Egg Prices, Corn Prices and the Value of My Wife’s Time

What does it cost to produce a dozen eggs?  This is important since we’re staring down the barrel of a regional total crop failure.  Corn prices are rising and my dad’s tenant indicates that only about 1/3 of the stalks have ears and those ears aren’t filling out.  There’s hardly a bean in the soybean fields around me.  If this is true on a wider scale, we could be in some trouble.  How much will this affect the price of the eggs we produce?  Let’s break it down a little bit.

Averaged out, I get around 60 dozen eggs each month.  Each dozen needs its own, new egg carton (Illinois law).  When I ordered cartons in Feb. they were $0.32, now those same cartons cost me $0.56 each.  They have another paper carton that’s $0.36.  I don’t like it as much but two dimes saved is two dimes earned.  Eggs will taste just as good and the cartons are just as recyclable.

My flock of 40 birds eat 200 pounds of feed each month.  If corn costs $6.50 (what I paid last year for my dwindling supply of corn), it costs me $12.89 for the ingredients to grind my own bag of feed.  That doesn’t count the equipment cost or time involved in grinding that feed.  If corn stays at $8.00, each bag will cost $13.57 before grinding.

What other costs are involved?  Each morning we have to fill the drinkers and feeders and move the houses.  Each evening we have to gather the eggs.  Every other day we clean, sort, weigh, candle and pack the eggs.  Every few days we build fence.  What is that time worth?

It takes 5 months to go from chick to egg and those first eggs each pullet lays are quite small…too small to sell.  So, even though they start laying at 5 months, they are 6 months old before I can begin selling their eggs.  That’s 6 months of feed, water and care that I have to pay for with eggs over the next 18-20 months of productive hen life.

I have to pay for their housing.  I have to pay for the fencing that surrounds them ($0.04 per length per day).  I will lose some birds to predation and weather.  How much do I pay myself for sitting in a field all night holding a gun when predators get a taste for chicken?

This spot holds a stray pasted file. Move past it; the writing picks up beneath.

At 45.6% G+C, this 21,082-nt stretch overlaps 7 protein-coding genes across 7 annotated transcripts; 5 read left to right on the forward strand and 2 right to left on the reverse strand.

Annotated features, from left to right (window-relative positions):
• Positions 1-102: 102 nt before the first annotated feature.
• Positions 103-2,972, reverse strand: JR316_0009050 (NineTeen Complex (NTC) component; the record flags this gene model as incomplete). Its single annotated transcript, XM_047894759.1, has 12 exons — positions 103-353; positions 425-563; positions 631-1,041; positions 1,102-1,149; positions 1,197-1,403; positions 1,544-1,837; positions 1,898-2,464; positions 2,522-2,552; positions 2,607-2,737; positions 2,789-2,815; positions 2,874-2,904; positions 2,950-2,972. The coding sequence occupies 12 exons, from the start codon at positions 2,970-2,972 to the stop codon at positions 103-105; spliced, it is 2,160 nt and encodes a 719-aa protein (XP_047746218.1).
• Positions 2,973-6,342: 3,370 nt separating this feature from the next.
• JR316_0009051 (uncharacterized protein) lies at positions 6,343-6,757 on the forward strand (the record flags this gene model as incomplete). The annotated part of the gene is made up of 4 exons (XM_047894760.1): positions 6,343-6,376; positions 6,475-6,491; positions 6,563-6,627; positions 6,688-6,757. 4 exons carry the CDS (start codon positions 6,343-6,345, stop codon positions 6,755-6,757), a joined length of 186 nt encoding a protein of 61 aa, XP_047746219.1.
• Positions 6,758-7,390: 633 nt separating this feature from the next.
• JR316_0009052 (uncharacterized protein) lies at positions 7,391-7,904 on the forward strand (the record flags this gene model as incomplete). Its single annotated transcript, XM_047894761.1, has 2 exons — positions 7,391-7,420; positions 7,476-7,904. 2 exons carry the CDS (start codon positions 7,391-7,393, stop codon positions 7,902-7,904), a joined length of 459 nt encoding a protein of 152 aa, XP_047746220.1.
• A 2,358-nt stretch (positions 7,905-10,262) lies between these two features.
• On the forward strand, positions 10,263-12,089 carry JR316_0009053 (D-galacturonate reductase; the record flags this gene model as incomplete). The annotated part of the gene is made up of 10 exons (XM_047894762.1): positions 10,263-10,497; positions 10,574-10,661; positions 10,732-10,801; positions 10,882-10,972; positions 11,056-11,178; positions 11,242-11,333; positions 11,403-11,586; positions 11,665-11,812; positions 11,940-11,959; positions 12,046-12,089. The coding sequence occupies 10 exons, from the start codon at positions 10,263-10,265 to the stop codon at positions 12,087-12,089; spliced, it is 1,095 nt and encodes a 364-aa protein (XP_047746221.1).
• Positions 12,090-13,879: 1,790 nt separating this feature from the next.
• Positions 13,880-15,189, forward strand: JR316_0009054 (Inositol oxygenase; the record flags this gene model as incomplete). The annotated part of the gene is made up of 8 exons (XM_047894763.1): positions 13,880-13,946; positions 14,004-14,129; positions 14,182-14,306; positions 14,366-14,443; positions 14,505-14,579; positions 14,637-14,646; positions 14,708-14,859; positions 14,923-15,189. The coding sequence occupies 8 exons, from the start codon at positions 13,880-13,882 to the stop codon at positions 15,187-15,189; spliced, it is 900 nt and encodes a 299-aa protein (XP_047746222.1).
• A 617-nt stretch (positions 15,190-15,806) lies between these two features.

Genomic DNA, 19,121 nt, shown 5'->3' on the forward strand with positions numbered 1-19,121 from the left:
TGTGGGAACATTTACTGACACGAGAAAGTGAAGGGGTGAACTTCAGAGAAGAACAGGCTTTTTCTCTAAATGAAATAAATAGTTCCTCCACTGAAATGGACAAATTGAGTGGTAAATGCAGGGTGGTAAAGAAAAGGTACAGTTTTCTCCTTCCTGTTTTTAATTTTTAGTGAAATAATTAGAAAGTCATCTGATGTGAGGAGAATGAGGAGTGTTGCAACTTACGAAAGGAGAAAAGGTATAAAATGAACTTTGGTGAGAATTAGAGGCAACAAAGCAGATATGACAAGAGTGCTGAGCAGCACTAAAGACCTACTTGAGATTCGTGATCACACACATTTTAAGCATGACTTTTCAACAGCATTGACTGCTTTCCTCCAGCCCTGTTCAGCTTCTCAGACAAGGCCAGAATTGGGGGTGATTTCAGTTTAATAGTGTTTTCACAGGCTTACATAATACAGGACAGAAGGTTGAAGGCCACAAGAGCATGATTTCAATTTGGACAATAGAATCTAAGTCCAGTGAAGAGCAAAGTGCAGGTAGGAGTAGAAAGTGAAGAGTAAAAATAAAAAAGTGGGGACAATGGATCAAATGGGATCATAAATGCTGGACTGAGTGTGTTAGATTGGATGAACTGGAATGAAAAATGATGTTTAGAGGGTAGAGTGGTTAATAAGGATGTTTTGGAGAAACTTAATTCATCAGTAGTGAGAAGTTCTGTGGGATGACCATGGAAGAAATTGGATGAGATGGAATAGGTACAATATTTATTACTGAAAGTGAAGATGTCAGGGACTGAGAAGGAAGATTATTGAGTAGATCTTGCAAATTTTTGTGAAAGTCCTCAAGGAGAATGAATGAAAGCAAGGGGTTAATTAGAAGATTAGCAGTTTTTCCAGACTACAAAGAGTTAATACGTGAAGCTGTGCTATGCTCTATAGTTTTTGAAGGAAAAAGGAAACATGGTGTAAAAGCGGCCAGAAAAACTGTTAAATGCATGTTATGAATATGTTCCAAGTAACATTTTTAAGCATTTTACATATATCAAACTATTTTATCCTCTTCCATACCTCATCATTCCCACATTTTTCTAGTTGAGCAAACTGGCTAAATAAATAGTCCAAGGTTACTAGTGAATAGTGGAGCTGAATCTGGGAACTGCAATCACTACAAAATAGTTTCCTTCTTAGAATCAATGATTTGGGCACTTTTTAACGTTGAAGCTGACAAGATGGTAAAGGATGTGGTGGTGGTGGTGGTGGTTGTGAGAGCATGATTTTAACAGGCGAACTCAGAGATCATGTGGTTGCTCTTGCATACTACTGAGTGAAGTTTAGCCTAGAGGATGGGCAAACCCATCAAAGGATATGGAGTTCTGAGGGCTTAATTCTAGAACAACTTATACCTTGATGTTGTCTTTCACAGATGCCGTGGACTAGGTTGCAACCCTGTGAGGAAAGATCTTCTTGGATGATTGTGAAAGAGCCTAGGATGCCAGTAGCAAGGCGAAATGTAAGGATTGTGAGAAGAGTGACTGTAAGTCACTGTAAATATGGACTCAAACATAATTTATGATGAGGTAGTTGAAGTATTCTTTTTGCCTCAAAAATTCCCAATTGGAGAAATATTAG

I have to fill out the paperwork for our egg license and meet with our inspector annually.  He checks our fridge temperature, validates our scale and egg quality then hands us some promotional items.  At least he comes to our house so we don’t have to make a trip to some testing facility in Timbuktu but it still takes time.  We have to get a license from the king to sell our own eggs.  That license costs $15 each year plus we pay an inspection fee of $0.11 per 30 dozen eggs…to pay for our inspector to drive here once each year and say, “Hi”.  That takes away from our profit also.  One day, if we work hard enough, we can pay income tax too.  Oh, to dream!

So what do I charge?  It would appear that I could make a little (only a little) money selling eggs but the income is limited by the number of hours in a day.  I have to handle every egg.  The costs above indicate I am paying $1.28 just for feed and egg cartons plus a few more cents for inspection and licensing (you know, because consumers can’t judge for themseves if cartons are clean or if eggs are any good).  The fencing and housing are spread over 10 years and the chick and brooder time are spread over 2 years then we harvest and sell the bird as a stewing hen.  We charge $3.50 for our eggs and get an average of 60 dozen each month.  That means we make something like $3 each day from eggs before accounting for our time.  Either we need to increase our egg production, raise our prices or close up shop.  Salatin says he makes $12 over the life of the hen.  I think he’s right.  It’s a lousy primary enterprise but they do sanitize the pasture and keep the family entertained.  At $8 corn I’m under some pressure to lower my entertainment cost or find feed alternatives but the real pressure comes from labor costs.  It takes a lot of time to feed and water the animals then gather, sort and peddle the eggs.  Compared to our labor costs, the price of corn is insignificant.  My prices have to go up, not because the price of corn went up, but because I’m learning about business the hard way.

That’s not to say food costs won’t rise because of the bad crop.  They will.  60% of the corn produced in this country is fed to animals.  It’s in most dog and cat foods…not just what we feed pigs, chicken and (unfortunately) beef.  Corn is in everything…including your gas tank.  Soybeans are in everything too.  Producers are going to have to determine the marginal utility of each compared to substitutions.  I may feed potatoes and milk to pigs…if I continue to raise pigs.  But, as a consumer, you need to consider marginal utility as well.  Just because corn products cost more doesn’t mean you have to buy them.  What substitutions can you bring into your kitchen?  I’m afraid there is little substitution for a good egg.  I’ll do my best to make appropriate substitutions on my side as well as streamline my labor to encourage you to continue to buy my eggs.  I believe you will continue to find my products to be a good value even in the face of rising prices.

—UPDATE—